logically equivalent formulas can generate radically different rules

Consider the rewrite rules that would be generated from the three commands below. In all three cases, the fact being stated relates the nth element of the reverse of x to the nth element of x. In fact, the three formulas are simple rearrangements of each other and are all equivalent. The theorem prover treats all three formulas equivalently when proving them. But the rules generated from them are very different.

(defthm nth-rev-1
  (implies (and (natp n)
                (< n (len x)))
           (equal (nth n (rev x))
                  (nth (- (len x) (+ 1 n)) x))))

(defthm nth-rev-2 (implies (and (natp n) (< n (len x))) (equal (nth (- (len x) (+ 1 n)) x) (nth n (rev x)))))

(defthm nth-rev-3 (implies (and (natp n) (not (equal (nth n (rev x)) (nth (- (len x) (+ 1 n)) x)))) (not (< n (len x)))))

Here are the three rewrite rules:

Replace instances of (NTH n (REV x))
by (NTH (- (LEN x) (+ 1 n)) x),
if you can establish that n is a natural number less than the length of x.

Replace instances of (NTH (- (LEN x) (+ 1 n)) x)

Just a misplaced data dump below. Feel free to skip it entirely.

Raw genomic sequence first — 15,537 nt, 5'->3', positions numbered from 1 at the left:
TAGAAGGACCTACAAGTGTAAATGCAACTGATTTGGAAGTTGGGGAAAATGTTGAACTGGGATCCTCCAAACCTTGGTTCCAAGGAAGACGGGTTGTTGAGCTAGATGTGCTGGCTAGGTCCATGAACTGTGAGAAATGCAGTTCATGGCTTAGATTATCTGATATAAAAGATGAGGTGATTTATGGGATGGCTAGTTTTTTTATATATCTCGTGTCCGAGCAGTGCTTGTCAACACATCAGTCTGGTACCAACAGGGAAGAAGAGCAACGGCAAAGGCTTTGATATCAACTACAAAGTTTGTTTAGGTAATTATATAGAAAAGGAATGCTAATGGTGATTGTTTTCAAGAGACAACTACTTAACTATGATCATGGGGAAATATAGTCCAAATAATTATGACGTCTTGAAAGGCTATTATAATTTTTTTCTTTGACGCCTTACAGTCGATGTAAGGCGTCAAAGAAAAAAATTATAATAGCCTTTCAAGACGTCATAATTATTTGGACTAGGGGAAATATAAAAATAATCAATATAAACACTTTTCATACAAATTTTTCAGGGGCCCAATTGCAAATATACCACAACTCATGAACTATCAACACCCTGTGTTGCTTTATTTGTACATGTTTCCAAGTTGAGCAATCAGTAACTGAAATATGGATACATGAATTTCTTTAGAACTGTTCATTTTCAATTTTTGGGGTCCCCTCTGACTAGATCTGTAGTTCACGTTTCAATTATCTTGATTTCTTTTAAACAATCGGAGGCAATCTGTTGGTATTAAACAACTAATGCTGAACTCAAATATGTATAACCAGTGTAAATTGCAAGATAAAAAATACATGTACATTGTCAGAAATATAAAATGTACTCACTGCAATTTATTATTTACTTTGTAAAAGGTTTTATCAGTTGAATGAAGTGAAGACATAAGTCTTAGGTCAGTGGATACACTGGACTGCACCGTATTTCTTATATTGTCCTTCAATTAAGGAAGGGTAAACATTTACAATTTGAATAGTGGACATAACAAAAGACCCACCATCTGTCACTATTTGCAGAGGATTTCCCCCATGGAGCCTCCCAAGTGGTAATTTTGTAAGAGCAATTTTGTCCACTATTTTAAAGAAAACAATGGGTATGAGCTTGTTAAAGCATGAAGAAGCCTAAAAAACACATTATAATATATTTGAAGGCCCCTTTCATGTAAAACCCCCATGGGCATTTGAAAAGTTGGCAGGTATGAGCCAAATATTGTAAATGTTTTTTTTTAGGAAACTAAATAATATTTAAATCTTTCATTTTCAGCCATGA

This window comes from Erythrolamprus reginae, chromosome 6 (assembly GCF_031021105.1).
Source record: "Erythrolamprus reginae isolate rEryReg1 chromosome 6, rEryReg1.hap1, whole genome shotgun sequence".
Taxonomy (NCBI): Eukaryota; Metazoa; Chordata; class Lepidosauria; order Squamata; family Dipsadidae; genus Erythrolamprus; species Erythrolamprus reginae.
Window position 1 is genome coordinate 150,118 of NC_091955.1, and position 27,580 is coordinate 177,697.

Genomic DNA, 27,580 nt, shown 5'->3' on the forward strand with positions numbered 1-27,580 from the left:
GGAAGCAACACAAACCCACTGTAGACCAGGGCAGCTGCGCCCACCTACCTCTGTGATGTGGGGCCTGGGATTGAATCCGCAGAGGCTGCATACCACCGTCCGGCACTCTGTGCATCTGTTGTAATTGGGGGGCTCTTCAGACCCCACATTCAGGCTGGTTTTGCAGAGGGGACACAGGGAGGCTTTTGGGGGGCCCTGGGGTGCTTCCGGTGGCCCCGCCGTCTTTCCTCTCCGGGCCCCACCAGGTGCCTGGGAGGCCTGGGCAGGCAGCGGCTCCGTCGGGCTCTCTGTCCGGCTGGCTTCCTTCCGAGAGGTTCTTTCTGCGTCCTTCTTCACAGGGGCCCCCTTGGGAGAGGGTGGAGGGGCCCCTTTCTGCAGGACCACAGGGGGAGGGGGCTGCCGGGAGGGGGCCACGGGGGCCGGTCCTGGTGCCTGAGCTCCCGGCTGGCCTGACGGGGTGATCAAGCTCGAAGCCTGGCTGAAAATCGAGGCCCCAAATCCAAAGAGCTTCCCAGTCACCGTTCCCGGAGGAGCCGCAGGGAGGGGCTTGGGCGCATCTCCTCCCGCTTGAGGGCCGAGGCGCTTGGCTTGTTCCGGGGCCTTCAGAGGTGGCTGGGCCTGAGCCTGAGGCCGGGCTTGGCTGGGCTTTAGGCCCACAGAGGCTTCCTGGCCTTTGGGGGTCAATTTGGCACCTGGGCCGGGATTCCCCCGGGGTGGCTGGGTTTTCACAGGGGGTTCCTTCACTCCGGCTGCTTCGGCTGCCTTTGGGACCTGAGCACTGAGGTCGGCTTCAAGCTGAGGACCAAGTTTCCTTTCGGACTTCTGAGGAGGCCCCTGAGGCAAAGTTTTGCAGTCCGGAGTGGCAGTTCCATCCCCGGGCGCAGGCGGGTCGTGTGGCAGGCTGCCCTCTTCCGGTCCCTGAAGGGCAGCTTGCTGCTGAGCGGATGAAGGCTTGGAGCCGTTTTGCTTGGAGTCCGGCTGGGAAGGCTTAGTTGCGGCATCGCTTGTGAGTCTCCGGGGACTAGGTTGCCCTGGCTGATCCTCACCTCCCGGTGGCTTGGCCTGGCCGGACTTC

by (NTH n (REV x)),
if you can establish that n is a natural number less than the length of x.

Replace instances of (< n (LEN x))
by NIL
if you can establish that n is a natural number and that (NTH n (REV x)) is different from (NTH (- (LEN x) (+ 1 n)) x).

As the driver of ACL2, you have to decide which rule you want when you give the command to prove it.

If you tell the theorem prover to use both nth-rev-1 and nth-rev-2, ACL2 will enter an infinite loop when it sees any term matching either NTH expression.

Most users would choose form nth-rev-1 of the rule. It eliminates rev from the problem -- at the expense of introducing some arithmetic. But arithmetic is so fundamental it is rarely possible to avoid it and it is likely to be in the problem already since you're indexing into (rev x). The nth-rev-2 form of the rule is ``bad'' because it introduces rev into a problem where it might not have appeared. The nth-rev-3 version is ``bad'' because it makes the theorem prover shift its attention from a simple arithmetic inequality to a complicated property of nth and rev, which might not be in the problem.

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